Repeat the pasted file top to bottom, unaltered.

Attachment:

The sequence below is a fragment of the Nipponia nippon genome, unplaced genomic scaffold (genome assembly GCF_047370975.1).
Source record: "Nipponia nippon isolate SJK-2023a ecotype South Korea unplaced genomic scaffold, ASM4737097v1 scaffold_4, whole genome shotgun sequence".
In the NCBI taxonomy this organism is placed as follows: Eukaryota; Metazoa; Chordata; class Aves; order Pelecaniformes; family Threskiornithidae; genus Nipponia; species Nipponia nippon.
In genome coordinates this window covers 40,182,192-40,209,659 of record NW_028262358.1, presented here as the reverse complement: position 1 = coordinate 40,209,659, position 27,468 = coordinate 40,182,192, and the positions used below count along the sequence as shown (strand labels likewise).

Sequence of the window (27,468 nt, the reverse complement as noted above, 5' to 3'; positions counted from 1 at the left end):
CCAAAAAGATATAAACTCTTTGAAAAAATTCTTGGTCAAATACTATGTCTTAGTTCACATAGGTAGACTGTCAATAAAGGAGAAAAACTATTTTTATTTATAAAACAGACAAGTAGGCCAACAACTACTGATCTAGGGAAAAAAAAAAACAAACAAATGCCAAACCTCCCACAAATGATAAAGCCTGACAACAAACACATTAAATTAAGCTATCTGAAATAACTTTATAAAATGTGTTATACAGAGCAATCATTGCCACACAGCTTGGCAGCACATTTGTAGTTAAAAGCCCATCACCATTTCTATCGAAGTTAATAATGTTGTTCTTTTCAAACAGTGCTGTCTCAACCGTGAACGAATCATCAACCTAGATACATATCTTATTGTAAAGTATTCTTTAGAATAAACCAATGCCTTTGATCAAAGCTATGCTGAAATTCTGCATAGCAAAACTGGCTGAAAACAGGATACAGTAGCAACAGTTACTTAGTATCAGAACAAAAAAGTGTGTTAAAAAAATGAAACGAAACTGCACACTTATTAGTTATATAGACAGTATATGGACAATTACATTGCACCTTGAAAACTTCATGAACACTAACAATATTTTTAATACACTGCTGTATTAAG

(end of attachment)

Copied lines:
The sequence below is a fragment of the Nipponia nippon genome, unplaced genomic scaffold (genome assembly GCF_047370975.1).
Source record: "Nipponia nippon isolate SJK-2023a ecotype South Korea unplaced genomic scaffold, ASM4737097v1 scaffold_4, whole genome shotgun sequence".
In the NCBI taxonomy this organism is placed as follows: Eukaryota; Metazoa; Chordata; class Aves; order Pelecaniformes; family Threskiornithidae; genus Nipponia; species Nipponia nippon.
In genome coordinates this window covers 40,182,192-40,209,659 of record NW_028262358.1, presented here as the reverse complement: position 1 = coordinate 40,209,659, position 27,468 = coordinate 40,182,192, and the positions used below count along the sequence as shown (strand labels likewise).

Sequence of the window (27,468 nt, the reverse complement as noted above, 5' to 3'; positions counted from 1 at the left end):
CCAAAAAGATATAAACTCTTTGAAAAAATTCTTGGTCAAATACTATGTCTTAGTTCACATAGGTAGACTGTCAATAAAGGAGAAAAACTATTTTTATTTATAAAACAGACAAGTAGGCCAACAACTACTGATCTAGGGAAAAAAAAAAACAAACAAATGCCAAACCTCCCACAAATGATAAAGCCTGACAACAAACACATTAAATTAAGCTATCTGAAATAACTTTATAAAATGTGTTATACAGAGCAATCATTGCCACACAGCTTGGCAGCACATTTGTAGTTAAAAGCCCATCACCATTTCTATCGAAGTTAATAATGTTGTTCTTTTCAAACAGTGCTGTCTCAACCGTGAACGAATCATCAACCTAGATACATATCTTATTGTAAAGTATTCTTTAGAATAAACCAATGCCTTTGATCAAAGCTATGCTGAAATTCTGCATAGCAAAACTGGCTGAAAACAGGATACAGTAGCAACAGTTACTTAGTATCAGAACAAAAAAGTGTGTTAAAAAAATGAAACGAAACTGCACACTTATTAGTTATATAGACAGTATATGGACAATTACATTGCACCTTGAAAACTTCATGAACACTAACAATATTTTTAATACACTGCTGTATTAAG